United States: A warning has been issued by a recent research which warns against the malignant effects on human bodies by the BPA, in terms of raising the risk of developing diabetes disease. 

More about the finding 

The researchers noted that the people who fed small-sized doses of Bisphenol A (BPA) developed a major worsening insulin sensitivity within a span of four days. 

According to the researcher Todd Hagobian, who is the chair of kinesiology and public health at California Polytechnic State University, “We were surprised to see that reducing BPA exposure, such as using stainless steel or glass bottles and BPA-free cans, may lower diabetes risk,” as US News reported. 

For the study purposes, scientists performed tests with a “safe dose” for BPA as set by the US Food and Drug Administration (FDA), whose size amounts to 50 micrograms for each kilogram of body weight. 

BPA Chemical in Consumer Products Tied to Diabetes Risk. Credit | Getty Images
BPA Chemical in Consumer Products Tied to Diabetes Risk. Credit | Getty Images

Know more about BPA 

BPA is a chemical used in the manufacturing of a variety of consumer products such as baby bottles, food containers, tableware, etc. 

Additionally, BPA is maliciously known for disrupting hormone levels in humans, which contributes to raising type 2 diabetes. 

For decades, the negative effects of BPA on humans have raised a growing concern. In 2012, the FDA even banned the usage of BPA in baby bottles and sippy cups because of the effect the chemical might have on child developmental growth, as US News reported.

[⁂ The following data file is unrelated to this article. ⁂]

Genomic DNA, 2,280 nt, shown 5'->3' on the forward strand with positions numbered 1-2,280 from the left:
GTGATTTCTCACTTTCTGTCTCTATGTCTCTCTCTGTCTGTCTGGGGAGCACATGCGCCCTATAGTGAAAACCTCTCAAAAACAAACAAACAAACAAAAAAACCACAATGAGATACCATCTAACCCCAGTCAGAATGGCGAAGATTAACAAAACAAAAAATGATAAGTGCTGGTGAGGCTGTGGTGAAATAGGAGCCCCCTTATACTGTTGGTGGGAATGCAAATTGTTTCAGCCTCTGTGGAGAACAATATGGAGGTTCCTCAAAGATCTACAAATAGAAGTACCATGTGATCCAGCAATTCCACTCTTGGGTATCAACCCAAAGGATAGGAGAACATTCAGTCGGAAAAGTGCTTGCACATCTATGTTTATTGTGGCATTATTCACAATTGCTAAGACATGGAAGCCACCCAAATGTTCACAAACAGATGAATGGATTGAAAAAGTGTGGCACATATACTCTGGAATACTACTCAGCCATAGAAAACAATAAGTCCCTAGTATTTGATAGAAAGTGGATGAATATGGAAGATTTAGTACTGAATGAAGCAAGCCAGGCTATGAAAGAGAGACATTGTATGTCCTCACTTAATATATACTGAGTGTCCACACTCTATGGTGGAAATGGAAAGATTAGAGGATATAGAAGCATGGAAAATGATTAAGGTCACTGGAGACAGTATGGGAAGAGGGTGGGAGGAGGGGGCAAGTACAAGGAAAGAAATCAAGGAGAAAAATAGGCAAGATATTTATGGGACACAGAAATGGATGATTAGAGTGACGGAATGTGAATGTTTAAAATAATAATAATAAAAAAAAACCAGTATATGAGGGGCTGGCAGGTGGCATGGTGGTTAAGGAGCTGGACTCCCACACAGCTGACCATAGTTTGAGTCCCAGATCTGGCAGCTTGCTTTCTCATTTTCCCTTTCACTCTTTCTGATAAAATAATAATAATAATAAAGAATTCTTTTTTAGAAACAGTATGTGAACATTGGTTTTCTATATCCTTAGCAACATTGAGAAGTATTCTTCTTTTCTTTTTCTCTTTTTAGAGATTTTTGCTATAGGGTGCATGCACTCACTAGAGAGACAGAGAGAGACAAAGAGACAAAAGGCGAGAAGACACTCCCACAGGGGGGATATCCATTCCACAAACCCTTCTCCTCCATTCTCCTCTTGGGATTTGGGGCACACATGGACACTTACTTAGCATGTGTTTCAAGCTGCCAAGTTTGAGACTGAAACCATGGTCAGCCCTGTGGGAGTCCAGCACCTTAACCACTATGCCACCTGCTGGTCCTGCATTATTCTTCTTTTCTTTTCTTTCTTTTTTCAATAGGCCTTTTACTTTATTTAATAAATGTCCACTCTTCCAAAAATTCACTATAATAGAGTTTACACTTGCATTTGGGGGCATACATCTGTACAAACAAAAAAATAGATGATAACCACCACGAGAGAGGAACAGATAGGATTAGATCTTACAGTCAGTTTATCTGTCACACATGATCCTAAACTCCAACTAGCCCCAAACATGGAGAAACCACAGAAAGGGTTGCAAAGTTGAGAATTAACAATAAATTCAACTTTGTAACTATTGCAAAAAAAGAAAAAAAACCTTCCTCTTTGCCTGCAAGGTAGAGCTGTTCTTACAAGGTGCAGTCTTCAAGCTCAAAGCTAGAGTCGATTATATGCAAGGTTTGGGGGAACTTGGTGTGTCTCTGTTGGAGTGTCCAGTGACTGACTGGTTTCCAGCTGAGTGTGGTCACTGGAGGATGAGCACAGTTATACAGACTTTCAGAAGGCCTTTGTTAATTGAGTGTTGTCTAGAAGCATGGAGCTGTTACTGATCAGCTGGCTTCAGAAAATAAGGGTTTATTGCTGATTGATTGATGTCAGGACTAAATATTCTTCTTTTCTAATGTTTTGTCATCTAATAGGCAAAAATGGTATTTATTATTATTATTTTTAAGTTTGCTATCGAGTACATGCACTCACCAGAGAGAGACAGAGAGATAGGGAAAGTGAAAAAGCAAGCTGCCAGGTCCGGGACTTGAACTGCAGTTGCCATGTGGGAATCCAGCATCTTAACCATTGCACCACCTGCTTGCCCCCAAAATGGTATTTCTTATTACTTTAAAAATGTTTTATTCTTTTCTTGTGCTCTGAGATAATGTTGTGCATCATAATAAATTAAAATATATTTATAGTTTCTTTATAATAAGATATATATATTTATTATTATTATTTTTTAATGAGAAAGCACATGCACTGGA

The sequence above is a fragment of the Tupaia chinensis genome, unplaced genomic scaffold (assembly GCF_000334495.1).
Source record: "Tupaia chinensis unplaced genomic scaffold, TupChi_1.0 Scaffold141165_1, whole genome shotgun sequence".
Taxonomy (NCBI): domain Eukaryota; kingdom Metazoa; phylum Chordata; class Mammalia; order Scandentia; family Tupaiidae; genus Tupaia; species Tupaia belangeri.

However, the FDA has even mentioned that “the available information continues to support the safety of BPA for the currently approved uses in food containers and packaging,” as written on its website. 

How was the study conducted? 

For the study, the scientific team employed 40 healthy and young adults. Among them, half were administered with oral BPA at the DA’s safe level for four days, or a placebo. 

There was no major change in body weight, and blood sugar levels were noted over the span of the next four days between the two groups. 

However, the level of insulin significantly lowered in the BPA group, as compared to the control group. 

Hagobian added, “These results suggest that maybe the U.S. EPA safe dose should be reconsidered and that healthcare providers could suggest these changes to patients,” as US News reported. 

The research findings were presented at the American Diabetes Association’s annual meeting in Orlando, Fla. 

According to Dr. Robert Gabbay, chief scientific and medical officer of the American Diabetes Association, “With the increase in diabetes in the U.S., it is our duty to ensure safety within our products and in our homes.” 

“This is only the beginning of highlighting the need for informed public health recommendations and policies,” Gabby added. 

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